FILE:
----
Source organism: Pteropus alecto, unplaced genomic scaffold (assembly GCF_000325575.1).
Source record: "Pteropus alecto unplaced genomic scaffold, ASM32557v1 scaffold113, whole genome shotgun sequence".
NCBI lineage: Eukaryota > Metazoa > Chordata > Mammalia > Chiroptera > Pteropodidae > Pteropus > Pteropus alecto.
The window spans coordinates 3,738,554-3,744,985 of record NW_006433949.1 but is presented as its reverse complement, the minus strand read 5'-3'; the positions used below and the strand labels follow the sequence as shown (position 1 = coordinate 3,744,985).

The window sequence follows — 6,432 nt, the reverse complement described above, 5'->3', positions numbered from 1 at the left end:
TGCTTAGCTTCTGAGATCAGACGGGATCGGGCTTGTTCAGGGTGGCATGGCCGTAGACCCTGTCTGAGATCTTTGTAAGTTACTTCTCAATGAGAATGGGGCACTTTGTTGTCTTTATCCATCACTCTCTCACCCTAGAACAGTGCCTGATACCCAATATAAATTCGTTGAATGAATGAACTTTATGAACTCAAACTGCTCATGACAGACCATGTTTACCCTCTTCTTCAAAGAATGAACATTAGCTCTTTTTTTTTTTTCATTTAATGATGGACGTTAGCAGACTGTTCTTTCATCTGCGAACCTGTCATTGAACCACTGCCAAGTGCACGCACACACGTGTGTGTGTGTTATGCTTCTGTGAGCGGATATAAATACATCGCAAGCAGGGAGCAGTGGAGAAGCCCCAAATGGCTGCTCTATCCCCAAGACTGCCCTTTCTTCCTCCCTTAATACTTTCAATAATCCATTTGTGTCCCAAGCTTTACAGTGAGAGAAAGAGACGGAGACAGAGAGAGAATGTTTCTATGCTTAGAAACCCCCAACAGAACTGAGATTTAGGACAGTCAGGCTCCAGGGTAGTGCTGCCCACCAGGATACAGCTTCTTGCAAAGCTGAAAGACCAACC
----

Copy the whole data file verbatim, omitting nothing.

Source organism: Pteropus alecto, unplaced genomic scaffold (assembly GCF_000325575.1).
Source record: "Pteropus alecto unplaced genomic scaffold, ASM32557v1 scaffold113, whole genome shotgun sequence".
NCBI lineage: Eukaryota > Metazoa > Chordata > Mammalia > Chiroptera > Pteropodidae > Pteropus > Pteropus alecto.
The window spans coordinates 3,738,554-3,744,985 of record NW_006433949.1 but is presented as its reverse complement, the minus strand read 5'-3'; the positions used below and the strand labels follow the sequence as shown (position 1 = coordinate 3,744,985).

The window sequence follows — 6,432 nt, the reverse complement described above, 5'->3', positions numbered from 1 at the left end:
TGCTTAGCTTCTGAGATCAGACGGGATCGGGCTTGTTCAGGGTGGCATGGCCGTAGACCCTGTCTGAGATCTTTGTAAGTTACTTCTCAATGAGAATGGGGCACTTTGTTGTCTTTATCCATCACTCTCTCACCCTAGAACAGTGCCTGATACCCAATATAAATTCGTTGAATGAATGAACTTTATGAACTCAAACTGCTCATGACAGACCATGTTTACCCTCTTCTTCAAAGAATGAACATTAGCTCTTTTTTTTTTTTCATTTAATGATGGACGTTAGCAGACTGTTCTTTCATCTGCGAACCTGTCATTGAACCACTGCCAAGTGCACGCACACACGTGTGTGTGTGTTATGCTTCTGTGAGCGGATATAAATACATCGCAAGCAGGGAGCAGTGGAGAAGCCCCAAATGGCTGCTCTATCCCCAAGACTGCCCTTTCTTCCTCCCTTAATACTTTCAATAATCCATTTGTGTCCCAAGCTTTACAGTGAGAGAAAGAGACGGAGACAGAGAGAGAATGTTTCTATGCTTAGAAACCCCCAACAGAACTGAGATTTAGGACAGTCAGGCTCCAGGGTAGTGCTGCCCACCAGGATACAGCTTCTTGCAAAGCTGAAAGACCAACC